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The digital divide leaves rural students behind, innovation can change that

Published by The Hill on September 3, 2019

By Allen Pratt

As students across the country head back to school this season, our policymakers in Washington need to remember that at least 6.5 million students will return to the classroom stuck on the wrong side of the digital divide.

Today, 70 percent of teachers assign homework that requires a broadband connection, yet millions of American students do not have access to broadband service at home.

That creates a gap between those students with access at home and those without. As a former high school science teacher and coach, high school principal, Kids Computers 1 300x169assistant superintendent, a longtime advocate for rural development and executive director for the National Rural Education Association (NREA), I’ve seen firsthand the burden this homework gap places on both educators and families — and the impact on students who struggle to keep up.

Since its founding in 1907, NREA has advocated for policies to improve the quality of education in rural communities. There are few issues today that are more critical to that mission than expanding broadband connectivity in rural America.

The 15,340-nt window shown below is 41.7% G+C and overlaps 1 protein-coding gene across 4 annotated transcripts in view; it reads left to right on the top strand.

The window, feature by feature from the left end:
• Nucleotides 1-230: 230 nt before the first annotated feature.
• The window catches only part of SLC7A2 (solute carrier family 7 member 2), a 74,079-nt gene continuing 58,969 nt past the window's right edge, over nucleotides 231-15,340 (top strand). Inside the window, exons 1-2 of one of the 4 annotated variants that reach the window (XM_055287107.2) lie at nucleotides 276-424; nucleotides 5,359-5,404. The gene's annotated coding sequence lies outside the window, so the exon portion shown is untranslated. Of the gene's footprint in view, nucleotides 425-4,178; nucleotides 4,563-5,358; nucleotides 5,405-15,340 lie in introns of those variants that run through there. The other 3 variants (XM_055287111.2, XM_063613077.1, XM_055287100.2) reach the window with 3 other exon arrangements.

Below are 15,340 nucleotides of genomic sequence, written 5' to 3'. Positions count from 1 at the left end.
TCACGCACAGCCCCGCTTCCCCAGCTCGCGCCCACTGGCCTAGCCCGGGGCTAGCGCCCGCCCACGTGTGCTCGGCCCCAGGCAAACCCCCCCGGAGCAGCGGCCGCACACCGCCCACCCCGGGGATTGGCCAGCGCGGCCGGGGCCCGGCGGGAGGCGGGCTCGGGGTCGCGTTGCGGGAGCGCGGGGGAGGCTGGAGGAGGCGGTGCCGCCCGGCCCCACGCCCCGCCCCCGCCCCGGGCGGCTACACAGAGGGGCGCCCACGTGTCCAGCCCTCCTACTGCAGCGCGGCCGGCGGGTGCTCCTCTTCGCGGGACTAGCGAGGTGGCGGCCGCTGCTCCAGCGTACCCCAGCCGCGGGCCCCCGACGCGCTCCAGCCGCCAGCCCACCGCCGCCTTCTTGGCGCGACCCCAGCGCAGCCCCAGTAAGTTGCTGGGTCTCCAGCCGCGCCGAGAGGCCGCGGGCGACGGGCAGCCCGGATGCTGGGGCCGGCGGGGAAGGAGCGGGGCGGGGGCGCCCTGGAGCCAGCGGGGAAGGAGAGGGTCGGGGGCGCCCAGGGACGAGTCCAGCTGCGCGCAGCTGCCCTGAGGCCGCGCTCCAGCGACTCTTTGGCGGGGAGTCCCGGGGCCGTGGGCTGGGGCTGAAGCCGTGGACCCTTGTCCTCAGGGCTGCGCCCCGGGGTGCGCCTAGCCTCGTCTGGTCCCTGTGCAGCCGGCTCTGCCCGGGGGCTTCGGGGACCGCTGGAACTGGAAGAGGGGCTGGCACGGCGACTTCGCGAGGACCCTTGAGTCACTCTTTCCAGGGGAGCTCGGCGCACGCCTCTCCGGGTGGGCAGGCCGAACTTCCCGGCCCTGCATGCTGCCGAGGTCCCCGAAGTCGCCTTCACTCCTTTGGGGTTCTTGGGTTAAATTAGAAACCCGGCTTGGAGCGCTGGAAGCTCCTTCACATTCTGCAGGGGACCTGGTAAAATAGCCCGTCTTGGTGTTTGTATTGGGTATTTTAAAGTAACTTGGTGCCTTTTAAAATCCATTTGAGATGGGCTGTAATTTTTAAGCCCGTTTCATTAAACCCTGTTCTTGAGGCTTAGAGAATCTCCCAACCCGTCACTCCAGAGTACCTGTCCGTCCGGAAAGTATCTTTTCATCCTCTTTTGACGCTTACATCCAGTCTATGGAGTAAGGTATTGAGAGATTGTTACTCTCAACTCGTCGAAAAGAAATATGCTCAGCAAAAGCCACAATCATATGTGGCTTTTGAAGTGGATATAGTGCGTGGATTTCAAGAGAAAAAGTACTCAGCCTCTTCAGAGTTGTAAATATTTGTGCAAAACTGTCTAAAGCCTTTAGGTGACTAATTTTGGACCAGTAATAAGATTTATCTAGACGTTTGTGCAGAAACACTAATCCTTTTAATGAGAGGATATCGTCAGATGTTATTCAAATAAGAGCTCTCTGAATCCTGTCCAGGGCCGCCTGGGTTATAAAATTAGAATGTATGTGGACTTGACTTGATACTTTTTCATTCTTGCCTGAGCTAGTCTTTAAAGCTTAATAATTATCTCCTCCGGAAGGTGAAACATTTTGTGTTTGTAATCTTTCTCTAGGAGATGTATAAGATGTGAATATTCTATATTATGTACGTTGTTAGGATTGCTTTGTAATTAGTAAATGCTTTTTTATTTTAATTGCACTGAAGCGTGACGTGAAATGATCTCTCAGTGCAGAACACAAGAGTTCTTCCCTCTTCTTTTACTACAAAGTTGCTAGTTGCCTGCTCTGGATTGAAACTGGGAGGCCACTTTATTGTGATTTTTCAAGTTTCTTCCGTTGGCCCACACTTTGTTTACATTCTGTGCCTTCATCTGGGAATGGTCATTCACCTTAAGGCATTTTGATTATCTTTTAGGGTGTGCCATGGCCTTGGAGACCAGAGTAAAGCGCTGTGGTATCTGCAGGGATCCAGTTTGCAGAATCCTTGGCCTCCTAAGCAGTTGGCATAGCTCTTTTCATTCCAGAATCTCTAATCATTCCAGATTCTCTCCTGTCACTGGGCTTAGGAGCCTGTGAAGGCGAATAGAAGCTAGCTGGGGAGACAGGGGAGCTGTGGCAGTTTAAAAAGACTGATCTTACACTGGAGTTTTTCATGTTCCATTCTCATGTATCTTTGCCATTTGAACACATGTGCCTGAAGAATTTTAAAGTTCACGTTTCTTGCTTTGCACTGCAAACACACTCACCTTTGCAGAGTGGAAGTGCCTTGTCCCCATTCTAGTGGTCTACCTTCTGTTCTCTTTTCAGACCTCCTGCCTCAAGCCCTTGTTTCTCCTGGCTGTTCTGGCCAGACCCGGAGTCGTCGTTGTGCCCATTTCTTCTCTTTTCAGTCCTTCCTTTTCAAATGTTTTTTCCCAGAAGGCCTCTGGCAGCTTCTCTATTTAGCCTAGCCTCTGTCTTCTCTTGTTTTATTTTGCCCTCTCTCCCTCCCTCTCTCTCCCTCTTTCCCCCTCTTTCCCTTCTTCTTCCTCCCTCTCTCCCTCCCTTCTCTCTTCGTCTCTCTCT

Students living in rural communities without broadband connectivity are denied access to the same opportunities shared by their peers in well-connected suburban or urban areas. These students often struggle to keep up with assignments and are denied exposure to innovative teaching tools and platforms.

It is nearly a cliché in education policy, but educational outcomes should not be determined by a student’s ZIP code.

Broadband internet has become as critical in the classroom as a textbook and as indispensable at home as a calculator. Without broadband connectivity, kids living in rural areas are being prepared to compete in a 21st Century economy with 20th Century tools.

That is why it is so critical our policymakers in Washington act.

Fortunately, there are readily available solutions to expand broadband connectivity in rural communities and tackle the digital divide.

NREA is part of a coalition that works to raise awareness and build support behind a mixed-technology approach to eliminating the rural broadband gap.

Connect Americans Now (CAN) is a coalition as an actionable plan to close the digital divide over the next five years with an all-of-the-above approach, leveraging innovative solutions like TV white space (TVWS) technology.

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